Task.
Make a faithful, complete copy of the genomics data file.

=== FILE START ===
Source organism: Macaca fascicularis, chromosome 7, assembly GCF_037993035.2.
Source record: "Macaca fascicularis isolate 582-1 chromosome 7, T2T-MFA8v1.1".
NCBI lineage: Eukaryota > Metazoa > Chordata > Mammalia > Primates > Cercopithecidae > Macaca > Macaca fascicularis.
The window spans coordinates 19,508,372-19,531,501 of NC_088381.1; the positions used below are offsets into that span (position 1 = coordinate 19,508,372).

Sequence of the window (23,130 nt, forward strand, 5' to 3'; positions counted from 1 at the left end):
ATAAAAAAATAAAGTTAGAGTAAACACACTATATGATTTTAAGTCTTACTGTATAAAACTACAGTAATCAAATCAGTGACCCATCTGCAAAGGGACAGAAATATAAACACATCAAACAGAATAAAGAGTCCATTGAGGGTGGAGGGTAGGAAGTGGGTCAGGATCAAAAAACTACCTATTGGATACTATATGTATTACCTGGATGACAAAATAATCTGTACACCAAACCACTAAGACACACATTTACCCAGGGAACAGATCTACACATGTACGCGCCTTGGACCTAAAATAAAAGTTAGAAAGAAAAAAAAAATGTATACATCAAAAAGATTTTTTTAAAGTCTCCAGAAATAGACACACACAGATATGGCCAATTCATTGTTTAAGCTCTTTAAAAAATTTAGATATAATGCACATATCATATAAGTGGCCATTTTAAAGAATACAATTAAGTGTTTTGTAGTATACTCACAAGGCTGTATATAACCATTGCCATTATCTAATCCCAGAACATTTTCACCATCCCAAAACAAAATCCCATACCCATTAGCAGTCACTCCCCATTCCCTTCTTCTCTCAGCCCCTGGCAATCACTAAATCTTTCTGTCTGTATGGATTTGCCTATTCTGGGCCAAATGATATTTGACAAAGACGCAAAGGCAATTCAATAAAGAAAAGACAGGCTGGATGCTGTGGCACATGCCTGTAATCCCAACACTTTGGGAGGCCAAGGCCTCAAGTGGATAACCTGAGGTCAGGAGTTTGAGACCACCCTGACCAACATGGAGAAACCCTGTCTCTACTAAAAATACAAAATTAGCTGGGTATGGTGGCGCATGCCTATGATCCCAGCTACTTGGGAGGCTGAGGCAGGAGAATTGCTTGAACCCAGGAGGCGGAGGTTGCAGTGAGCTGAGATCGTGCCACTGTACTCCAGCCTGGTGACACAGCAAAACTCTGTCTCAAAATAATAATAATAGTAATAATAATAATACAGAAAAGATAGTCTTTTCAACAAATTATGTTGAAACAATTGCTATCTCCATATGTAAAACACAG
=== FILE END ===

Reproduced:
Source organism: Macaca fascicularis, chromosome 7, assembly GCF_037993035.2.
Source record: "Macaca fascicularis isolate 582-1 chromosome 7, T2T-MFA8v1.1".
NCBI lineage: Eukaryota > Metazoa > Chordata > Mammalia > Primates > Cercopithecidae > Macaca > Macaca fascicularis.
The window spans coordinates 19,508,372-19,531,501 of NC_088381.1; the positions used below are offsets into that span (position 1 = coordinate 19,508,372).

Sequence of the window (23,130 nt, forward strand, 5' to 3'; positions counted from 1 at the left end):
ATAAAAAAATAAAGTTAGAGTAAACACACTATATGATTTTAAGTCTTACTGTATAAAACTACAGTAATCAAATCAGTGACCCATCTGCAAAGGGACAGAAATATAAACACATCAAACAGAATAAAGAGTCCATTGAGGGTGGAGGGTAGGAAGTGGGTCAGGATCAAAAAACTACCTATTGGATACTATATGTATTACCTGGATGACAAAATAATCTGTACACCAAACCACTAAGACACACATTTACCCAGGGAACAGATCTACACATGTACGCGCCTTGGACCTAAAATAAAAGTTAGAAAGAAAAAAAAAATGTATACATCAAAAAGATTTTTTTAAAGTCTCCAGAAATAGACACACACAGATATGGCCAATTCATTGTTTAAGCTCTTTAAAAAATTTAGATATAATGCACATATCATATAAGTGGCCATTTTAAAGAATACAATTAAGTGTTTTGTAGTATACTCACAAGGCTGTATATAACCATTGCCATTATCTAATCCCAGAACATTTTCACCATCCCAAAACAAAATCCCATACCCATTAGCAGTCACTCCCCATTCCCTTCTTCTCTCAGCCCCTGGCAATCACTAAATCTTTCTGTCTGTATGGATTTGCCTATTCTGGGCCAAATGATATTTGACAAAGACGCAAAGGCAATTCAATAAAGAAAAGACAGGCTGGATGCTGTGGCACATGCCTGTAATCCCAACACTTTGGGAGGCCAAGGCCTCAAGTGGATAACCTGAGGTCAGGAGTTTGAGACCACCCTGACCAACATGGAGAAACCCTGTCTCTACTAAAAATACAAAATTAGCTGGGTATGGTGGCGCATGCCTATGATCCCAGCTACTTGGGAGGCTGAGGCAGGAGAATTGCTTGAACCCAGGAGGCGGAGGTTGCAGTGAGCTGAGATCGTGCCACTGTACTCCAGCCTGGTGACACAGCAAAACTCTGTCTCAAAATAATAATAATAGTAATAATAATAATACAGAAAAGATAGTCTTTTCAACAAATTATGTTGAAACAATTGCTATCTCCATATGTAAAACACAG